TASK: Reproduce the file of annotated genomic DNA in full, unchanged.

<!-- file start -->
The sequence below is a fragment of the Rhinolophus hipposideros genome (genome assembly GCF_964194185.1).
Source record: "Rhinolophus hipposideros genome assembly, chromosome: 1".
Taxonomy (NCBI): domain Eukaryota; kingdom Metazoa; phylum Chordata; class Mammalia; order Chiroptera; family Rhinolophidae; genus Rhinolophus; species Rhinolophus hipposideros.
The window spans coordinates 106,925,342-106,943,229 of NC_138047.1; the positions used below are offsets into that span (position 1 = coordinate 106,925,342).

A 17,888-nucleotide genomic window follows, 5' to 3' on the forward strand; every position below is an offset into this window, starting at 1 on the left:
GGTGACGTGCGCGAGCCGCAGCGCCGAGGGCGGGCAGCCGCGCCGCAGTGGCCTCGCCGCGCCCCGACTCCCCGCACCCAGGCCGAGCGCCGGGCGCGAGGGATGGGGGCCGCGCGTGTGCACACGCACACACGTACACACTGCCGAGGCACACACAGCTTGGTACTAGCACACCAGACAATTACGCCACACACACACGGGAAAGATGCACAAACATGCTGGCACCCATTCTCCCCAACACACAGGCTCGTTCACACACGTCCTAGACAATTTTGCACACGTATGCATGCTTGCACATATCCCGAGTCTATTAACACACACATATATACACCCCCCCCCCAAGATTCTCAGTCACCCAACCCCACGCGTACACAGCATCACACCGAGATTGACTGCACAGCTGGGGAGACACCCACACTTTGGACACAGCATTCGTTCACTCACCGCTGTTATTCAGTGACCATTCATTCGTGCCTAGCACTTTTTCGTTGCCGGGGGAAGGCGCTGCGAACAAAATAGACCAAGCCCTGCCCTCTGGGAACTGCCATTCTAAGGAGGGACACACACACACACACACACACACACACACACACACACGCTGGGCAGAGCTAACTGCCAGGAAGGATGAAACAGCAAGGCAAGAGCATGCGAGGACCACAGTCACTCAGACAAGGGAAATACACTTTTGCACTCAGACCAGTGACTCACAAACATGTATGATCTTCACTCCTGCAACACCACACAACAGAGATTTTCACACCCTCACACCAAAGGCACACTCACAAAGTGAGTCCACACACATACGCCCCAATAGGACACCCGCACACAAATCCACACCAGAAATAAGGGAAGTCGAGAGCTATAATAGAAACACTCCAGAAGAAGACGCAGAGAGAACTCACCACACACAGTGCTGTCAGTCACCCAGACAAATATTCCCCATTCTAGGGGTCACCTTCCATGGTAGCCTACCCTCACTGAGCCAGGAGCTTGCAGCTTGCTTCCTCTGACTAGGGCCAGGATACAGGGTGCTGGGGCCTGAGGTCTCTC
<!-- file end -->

The sequence below is a fragment of the Rhinolophus hipposideros genome (genome assembly GCF_964194185.1).
Source record: "Rhinolophus hipposideros genome assembly, chromosome: 1".
Taxonomy (NCBI): domain Eukaryota; kingdom Metazoa; phylum Chordata; class Mammalia; order Chiroptera; family Rhinolophidae; genus Rhinolophus; species Rhinolophus hipposideros.
The window spans coordinates 106,925,342-106,943,229 of NC_138047.1; the positions used below are offsets into that span (position 1 = coordinate 106,925,342).

A 17,888-nucleotide genomic window follows, 5' to 3' on the forward strand; every position below is an offset into this window, starting at 1 on the left:
GGTGACGTGCGCGAGCCGCAGCGCCGAGGGCGGGCAGCCGCGCCGCAGTGGCCTCGCCGCGCCCCGACTCCCCGCACCCAGGCCGAGCGCCGGGCGCGAGGGATGGGGGCCGCGCGTGTGCACACGCACACACGTACACACTGCCGAGGCACACACAGCTTGGTACTAGCACACCAGACAATTACGCCACACACACACGGGAAAGATGCACAAACATGCTGGCACCCATTCTCCCCAACACACAGGCTCGTTCACACACGTCCTAGACAATTTTGCACACGTATGCATGCTTGCACATATCCCGAGTCTATTAACACACACATATATACACCCCCCCCCCAAGATTCTCAGTCACCCAACCCCACGCGTACACAGCATCACACCGAGATTGACTGCACAGCTGGGGAGACACCCACACTTTGGACACAGCATTCGTTCACTCACCGCTGTTATTCAGTGACCATTCATTCGTGCCTAGCACTTTTTCGTTGCCGGGGGAAGGCGCTGCGAACAAAATAGACCAAGCCCTGCCCTCTGGGAACTGCCATTCTAAGGAGGGACACACACACACACACACACACACACACACACACACACGCTGGGCAGAGCTAACTGCCAGGAAGGATGAAACAGCAAGGCAAGAGCATGCGAGGACCACAGTCACTCAGACAAGGGAAATACACTTTTGCACTCAGACCAGTGACTCACAAACATGTATGATCTTCACTCCTGCAACACCACACAACAGAGATTTTCACACCCTCACACCAAAGGCACACTCACAAAGTGAGTCCACACACATACGCCCCAATAGGACACCCGCACACAAATCCACACCAGAAATAAGGGAAGTCGAGAGCTATAATAGAAACACTCCAGAAGAAGACGCAGAGAGAACTCACCACACACAGTGCTGTCAGTCACCCAGACAAATATTCCCCATTCTAGGGGTCACCTTCCATGGTAGCCTACCCTCACTGAGCCAGGAGCTTGCAGCTTGCTTCCTCTGACTAGGGCCAGGATACAGGGTGCTGGGGCCTGAGGTCTCTC